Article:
And I do not accept it. Not for my children, not for yours. 

I think we should just get out of their way and let them be children. 

This New Year, 2011, will bring some exciting changes to Pigtail Pals. We launch a second line in February that is a tribute to the make believe and imagination of our girls. We’ll be expanding our baby line and toys. Toys! We’ll really be focusing on media literacy and girl empowerment in our parenting. And we are furiously writing and writing as we (I) work to finish a book that will answer your questions, “How do I parent my girl despite all of this?”. 

2011 is our year, as parents, to tell the marketers and the corporations that we intend to raise media literate children, and that we want their childhood back. No more sexualization. No more gender stereotypes. 

2011 is our year to tell them, get out of the way and just let our kids be kids. They happen to be experts at it, when given the chance. 

What do you want to see or learn or have answered by Pigtail Pals in 2011? Do you have an issue or story you’d like to contribute as a guest post? What about an awesome product or book your family loves and you want us to share with our readers? What issues do you want us to focus on? If you ask for it, we’ll give it to you!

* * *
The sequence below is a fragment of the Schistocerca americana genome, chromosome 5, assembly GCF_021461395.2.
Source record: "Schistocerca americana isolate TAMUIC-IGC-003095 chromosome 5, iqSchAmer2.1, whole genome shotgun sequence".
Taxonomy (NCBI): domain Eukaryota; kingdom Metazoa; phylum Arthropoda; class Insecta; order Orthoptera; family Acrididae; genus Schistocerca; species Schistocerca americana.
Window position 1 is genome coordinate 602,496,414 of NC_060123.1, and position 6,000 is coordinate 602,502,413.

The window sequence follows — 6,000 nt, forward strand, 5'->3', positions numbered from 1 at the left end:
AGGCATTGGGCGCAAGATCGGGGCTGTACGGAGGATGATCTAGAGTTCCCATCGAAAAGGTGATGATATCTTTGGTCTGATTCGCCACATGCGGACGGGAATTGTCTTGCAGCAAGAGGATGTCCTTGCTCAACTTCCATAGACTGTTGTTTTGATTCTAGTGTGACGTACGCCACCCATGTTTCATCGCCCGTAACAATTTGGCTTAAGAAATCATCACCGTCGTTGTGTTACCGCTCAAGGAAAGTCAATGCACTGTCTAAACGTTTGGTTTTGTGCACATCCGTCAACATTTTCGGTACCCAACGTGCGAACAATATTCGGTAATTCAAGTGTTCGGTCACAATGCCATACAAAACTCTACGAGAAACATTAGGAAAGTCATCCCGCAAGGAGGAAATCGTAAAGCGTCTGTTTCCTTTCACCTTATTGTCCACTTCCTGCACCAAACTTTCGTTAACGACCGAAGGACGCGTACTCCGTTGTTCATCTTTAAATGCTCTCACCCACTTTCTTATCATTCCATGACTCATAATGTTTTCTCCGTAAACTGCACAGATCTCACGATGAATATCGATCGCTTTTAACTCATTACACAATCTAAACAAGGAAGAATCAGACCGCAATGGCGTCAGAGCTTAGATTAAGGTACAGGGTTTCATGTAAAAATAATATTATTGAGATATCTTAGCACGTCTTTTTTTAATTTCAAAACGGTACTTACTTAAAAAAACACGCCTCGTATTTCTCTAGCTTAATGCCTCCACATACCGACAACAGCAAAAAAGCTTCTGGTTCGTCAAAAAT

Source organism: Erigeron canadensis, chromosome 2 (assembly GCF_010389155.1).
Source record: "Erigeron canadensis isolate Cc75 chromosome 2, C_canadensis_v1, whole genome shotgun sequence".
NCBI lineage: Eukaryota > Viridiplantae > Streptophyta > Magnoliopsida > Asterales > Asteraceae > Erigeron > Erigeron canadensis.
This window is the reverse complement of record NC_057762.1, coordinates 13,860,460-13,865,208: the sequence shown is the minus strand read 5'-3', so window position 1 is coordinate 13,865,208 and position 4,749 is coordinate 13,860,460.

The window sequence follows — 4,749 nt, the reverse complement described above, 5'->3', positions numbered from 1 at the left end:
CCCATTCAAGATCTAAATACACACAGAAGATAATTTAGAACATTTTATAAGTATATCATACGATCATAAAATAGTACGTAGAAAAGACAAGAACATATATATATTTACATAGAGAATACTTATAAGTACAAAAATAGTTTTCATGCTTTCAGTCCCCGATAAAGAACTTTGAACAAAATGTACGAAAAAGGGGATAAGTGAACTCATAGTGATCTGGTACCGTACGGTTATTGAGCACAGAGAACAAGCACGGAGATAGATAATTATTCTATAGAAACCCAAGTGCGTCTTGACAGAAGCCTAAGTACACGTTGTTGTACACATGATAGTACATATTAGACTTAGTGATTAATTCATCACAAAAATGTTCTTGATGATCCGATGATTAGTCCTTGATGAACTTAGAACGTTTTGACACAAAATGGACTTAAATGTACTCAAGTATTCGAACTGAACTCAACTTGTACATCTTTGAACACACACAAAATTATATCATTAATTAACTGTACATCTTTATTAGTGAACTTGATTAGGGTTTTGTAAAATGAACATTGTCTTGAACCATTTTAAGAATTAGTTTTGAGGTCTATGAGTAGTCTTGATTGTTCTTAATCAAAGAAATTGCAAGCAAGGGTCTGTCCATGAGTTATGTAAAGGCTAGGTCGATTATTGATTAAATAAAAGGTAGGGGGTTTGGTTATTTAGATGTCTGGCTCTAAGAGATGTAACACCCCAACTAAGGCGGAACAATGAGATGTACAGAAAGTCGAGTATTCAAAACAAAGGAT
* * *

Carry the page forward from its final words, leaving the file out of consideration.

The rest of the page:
**Note – You’ll often see me refer to “we” when talking about Pigtail Pals. The company and blog are run by one person, me, Melissa Wardy. But Pigtail Pals’ mission to Redefine Girly? That has been taken up by thousands of families in the almost two years we’ve been in business, and “I” becomes “we” as WE all work to make our daughters stronger. Thank you for joining us, WE are happy to have YOU here!**

Girls! At Science Camp.

Brenna (12yo) uses strike magnesium flint to light a campfire.

A couple of weeks ago I received an email from a family friend whose 12 year old daughter was attending a local science camp. A story had just run in our local paper, a cute little telling of the experience the 15 campers were having at Survival Science Camp being held at our local nature preserve. There was just one problem, and it was a BIG one. The article made no mention of ANY of the girls attending the camp. One third of the campers were girls, yet except for a pair of legs in an accompanying photo, you’d never know it. I’m sure it was just an oversight. Thing is, I get a little bothered when girls are overlooked. So here’s Pigtail Pals’ version of Survival Science Camp….

I arrived at Janesville’s Outdoor Science Lab feeling like a girl again. The Survival Science Campers that I was here to interview were all around twelve years old, which was the age I began working as a camp counselor, spending my next six summers at a day camp settled into the Wisconsin prairie. There are few places more pretty than Wisconsin in the summertime, and running around in the woods and stomping through rivers was a great way to come of age.